Last quarter, investors were pleased after Under Armour (NYSE:UAA) capped its 21st consecutive report achieving at least 20% revenue growth. But if the athletic-apparel specialist's latest goals are any indication, that streak won't end anytime soon.
Speaking at Under Armour's 2015 Investor Day last month, management revealed an accelerated plan to achieve net revenue of $7.5 billion by 2018. That's a 142% increase from last year's revenue of $3.1 billion, and represents growth of more than 95% over Under Armour's current 2015 guidance for revenue of $3.84 billion. At the same time, Under Armour is targeting operating income of $800 million in 2018, or nearly double the high-end of its current 2015 guidance.
But arguably most exciting for investors is that Under Armour's 2018 goal represents exactly 25% compound annual growth between now and then. This is also an acceleration from the 22% long-term growth rate Under Armour outlined at its last Investor Day in 2013, despite the fact that Under Armour is now building from a considerably larger base.
While that might sound aggressive, keep in mind that earlier this week, Nike (NYSE:NKE) -- which currently boasts a market capitalization of $107 billion, or more than five times the size of Under Armour -- just announced its own revenue target of $50 billion by the end of 2020. For Nike, that represents growth of more than 63% from last fiscal year's revenue of $30.6 billion, and means maintaining average annual-revenue growth in the high-single to low-double-digit percentage range.
If it's not broken...
This also raises the question: What changed between Under Armour's 2013 event and now to merit this acceleration?
According to Under Armour CEO Kevin Plank, not much. In fact, Plank noted that Under Armour's five growth drivers today are effectively the same as the ones the company laid out in its road show a decade ago: men's apparel, women's apparel, footwear, international, and direct to consumer.
Within Under Armour's most-recent quarterly revenue of $784 million, sales from the core apparel segment grew 23%, to $515 million; footwear climbed 40%, to $154 million; direct-to-consumer rose 33%, to comprise 32% of total sales; and international revenue skyrocketed 93% to represent just 11% of total sales.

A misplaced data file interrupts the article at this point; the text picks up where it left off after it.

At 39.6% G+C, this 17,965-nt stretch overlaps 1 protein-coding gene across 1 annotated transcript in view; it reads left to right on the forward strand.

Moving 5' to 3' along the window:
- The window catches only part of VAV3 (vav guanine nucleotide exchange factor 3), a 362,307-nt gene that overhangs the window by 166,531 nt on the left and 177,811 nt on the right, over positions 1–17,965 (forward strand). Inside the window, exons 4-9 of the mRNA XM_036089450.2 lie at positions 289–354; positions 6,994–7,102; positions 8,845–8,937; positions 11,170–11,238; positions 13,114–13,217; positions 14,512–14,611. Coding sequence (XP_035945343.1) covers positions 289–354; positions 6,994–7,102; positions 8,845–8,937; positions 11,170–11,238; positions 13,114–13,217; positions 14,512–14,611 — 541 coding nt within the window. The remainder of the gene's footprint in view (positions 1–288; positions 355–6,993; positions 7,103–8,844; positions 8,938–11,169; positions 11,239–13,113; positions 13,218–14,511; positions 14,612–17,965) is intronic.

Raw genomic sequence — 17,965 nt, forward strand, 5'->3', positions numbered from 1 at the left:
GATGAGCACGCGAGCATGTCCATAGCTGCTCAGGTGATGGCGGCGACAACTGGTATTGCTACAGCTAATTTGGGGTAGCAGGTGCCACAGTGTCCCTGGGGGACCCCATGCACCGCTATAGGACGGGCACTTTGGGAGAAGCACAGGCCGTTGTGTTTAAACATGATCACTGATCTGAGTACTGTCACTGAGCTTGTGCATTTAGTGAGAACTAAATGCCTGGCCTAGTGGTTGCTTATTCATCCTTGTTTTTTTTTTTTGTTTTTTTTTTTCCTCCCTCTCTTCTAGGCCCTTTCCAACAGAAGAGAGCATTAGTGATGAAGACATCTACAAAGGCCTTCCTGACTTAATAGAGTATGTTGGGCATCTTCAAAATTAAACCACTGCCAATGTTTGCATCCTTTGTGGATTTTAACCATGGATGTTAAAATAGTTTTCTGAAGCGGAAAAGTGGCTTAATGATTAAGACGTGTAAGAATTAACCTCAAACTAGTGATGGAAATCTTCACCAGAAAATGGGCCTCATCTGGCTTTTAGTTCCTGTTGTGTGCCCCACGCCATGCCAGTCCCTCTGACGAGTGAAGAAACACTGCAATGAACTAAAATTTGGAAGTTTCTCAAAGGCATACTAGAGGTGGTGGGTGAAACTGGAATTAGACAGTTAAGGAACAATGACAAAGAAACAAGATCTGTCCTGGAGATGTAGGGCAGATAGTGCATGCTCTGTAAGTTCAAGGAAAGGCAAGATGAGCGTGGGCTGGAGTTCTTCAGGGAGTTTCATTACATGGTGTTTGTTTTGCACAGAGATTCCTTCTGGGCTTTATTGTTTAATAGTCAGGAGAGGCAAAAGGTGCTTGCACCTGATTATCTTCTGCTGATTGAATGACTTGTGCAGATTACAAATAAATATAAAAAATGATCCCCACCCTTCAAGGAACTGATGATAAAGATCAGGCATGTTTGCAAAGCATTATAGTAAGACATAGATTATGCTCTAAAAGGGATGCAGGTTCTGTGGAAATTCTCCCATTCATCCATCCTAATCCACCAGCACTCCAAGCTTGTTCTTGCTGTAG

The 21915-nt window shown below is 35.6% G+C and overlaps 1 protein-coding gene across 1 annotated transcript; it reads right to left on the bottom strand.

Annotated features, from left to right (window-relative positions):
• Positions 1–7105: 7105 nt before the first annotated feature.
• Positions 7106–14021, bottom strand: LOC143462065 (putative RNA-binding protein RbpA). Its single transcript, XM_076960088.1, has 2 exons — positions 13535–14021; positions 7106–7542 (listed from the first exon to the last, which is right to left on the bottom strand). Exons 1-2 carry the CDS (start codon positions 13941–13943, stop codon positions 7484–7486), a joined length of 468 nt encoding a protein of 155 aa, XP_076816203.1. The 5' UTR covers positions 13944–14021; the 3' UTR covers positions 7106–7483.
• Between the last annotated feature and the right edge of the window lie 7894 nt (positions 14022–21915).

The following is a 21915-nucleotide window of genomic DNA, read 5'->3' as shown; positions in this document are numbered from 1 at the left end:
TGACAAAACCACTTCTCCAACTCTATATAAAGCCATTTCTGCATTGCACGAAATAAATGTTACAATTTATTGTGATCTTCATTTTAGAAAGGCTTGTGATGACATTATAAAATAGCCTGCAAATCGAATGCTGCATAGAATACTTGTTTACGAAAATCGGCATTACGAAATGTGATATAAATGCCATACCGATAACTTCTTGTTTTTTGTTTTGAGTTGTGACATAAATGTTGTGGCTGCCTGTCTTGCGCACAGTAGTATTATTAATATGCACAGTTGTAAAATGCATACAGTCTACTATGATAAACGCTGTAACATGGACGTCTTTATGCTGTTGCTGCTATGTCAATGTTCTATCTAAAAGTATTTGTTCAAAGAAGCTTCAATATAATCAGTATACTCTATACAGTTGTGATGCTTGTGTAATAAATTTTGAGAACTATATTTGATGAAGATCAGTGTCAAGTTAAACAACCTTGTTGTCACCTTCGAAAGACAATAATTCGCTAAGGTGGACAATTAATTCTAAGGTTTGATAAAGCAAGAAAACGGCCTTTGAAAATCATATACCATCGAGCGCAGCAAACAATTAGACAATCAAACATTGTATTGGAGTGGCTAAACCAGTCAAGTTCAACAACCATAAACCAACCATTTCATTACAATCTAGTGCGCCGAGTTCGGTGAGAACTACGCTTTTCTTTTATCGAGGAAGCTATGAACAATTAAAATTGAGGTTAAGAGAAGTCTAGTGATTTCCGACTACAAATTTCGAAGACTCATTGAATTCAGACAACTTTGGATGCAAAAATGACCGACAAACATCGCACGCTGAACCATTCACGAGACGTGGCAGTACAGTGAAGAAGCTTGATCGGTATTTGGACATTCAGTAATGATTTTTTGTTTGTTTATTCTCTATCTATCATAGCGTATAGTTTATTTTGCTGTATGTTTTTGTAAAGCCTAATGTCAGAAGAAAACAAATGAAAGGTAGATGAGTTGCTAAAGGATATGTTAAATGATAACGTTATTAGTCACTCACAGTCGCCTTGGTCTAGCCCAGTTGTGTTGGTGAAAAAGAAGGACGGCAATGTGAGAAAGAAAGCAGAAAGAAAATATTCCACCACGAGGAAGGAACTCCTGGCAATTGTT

But to put Under Armour's relative youth into perspective, note that sales of NIKE brand footwear exceeded $5.1 billion last quarter alone, and singlehandedly represented more than 60% of Nike's total revenue. Meanwhile, almost 52% of all NIKE Brand sales came from outside North America. Given Under Armour's impressive execution of its five growth drivers so far, and assuming it can sustain growth, and even partially replicate Nike's success in footwear and international sales, it's no surprise the smaller company feels comfortable accelerating its revenue ramp.
The surprising game changer
While Under Armour's core strategy largely remains the same, Under Armour CFO Brad Dickerson highlighted one key difference that enabled the acceleration: connected fitness.
Dickerson explained: "The last seven months have allowed us to further understand the opportunity around connected fitness, and it's this additional clarity around this new opportunity, coupled with sustained execution in our core business and continued evolution of our brand, that gives us confidence to accelerate our revenue CAGR."
Remember, in February, Under Armour raised plenty of eyebrows when it revealed it would spend $560 million to acquire two fitness app makers, including $85 million for Denmark-based Endomondo, and $475 million for San Francisco-based MyFitnessPal. Coupled with its existing apps and its 2013 purchase of MapMyFitness for $150 million, Under Armour enjoys the largest Connected Fitness community in the world, with more than 150 million registered users.
These users are exceedingly valuable. Under Armour naturally offers app users access to its e-commerce platforms. And according to Chief Digital Officer Robin Thurston -- who previously co-founded MapMyFitness -- the average order value originating from Under Armour's connected fitness platforms is 26% higher than those coming from other external sources. In addition, Under Armour says licensing and advertising through these apps has grown continuously since their respective acquisitions, and the same goes for revenues generated through their respective premium membership subscriptions.
All told, Under Armour anticipates that revenue generated directly through its Connected Fitness initiatives will represent a $200 million business by 2018. And while that's still less than 3% of Under Armour's 2018 goal, it also doesn't account for the continuous brand exposure Under Armour receives from users tracking their fitness activities through the apps on a daily basis. In turn, this exposure will undoubtedly result in incremental sales growth that may not be directly trackable and associated with Connected Fitness.
In the end, though, the benefits of Under Armour's Connected Fitness platforms are more than clear enough to give management confidence they'll be able to sustain outsized growth for the next several years. With that in mind, it's no surprise that Under Armour stock is trading within reach of fresh all-time highs.
Steve Symington owns shares of Under Armour. The Motley Fool owns shares of and recommends Nike and Under Armour. Try any of our Foolish newsletter services free for 30 days. We Fools may not all hold the same opinions, but we all believe that considering a diverse range of insights makes us better investors. The Motley Fool has a disclosure policy.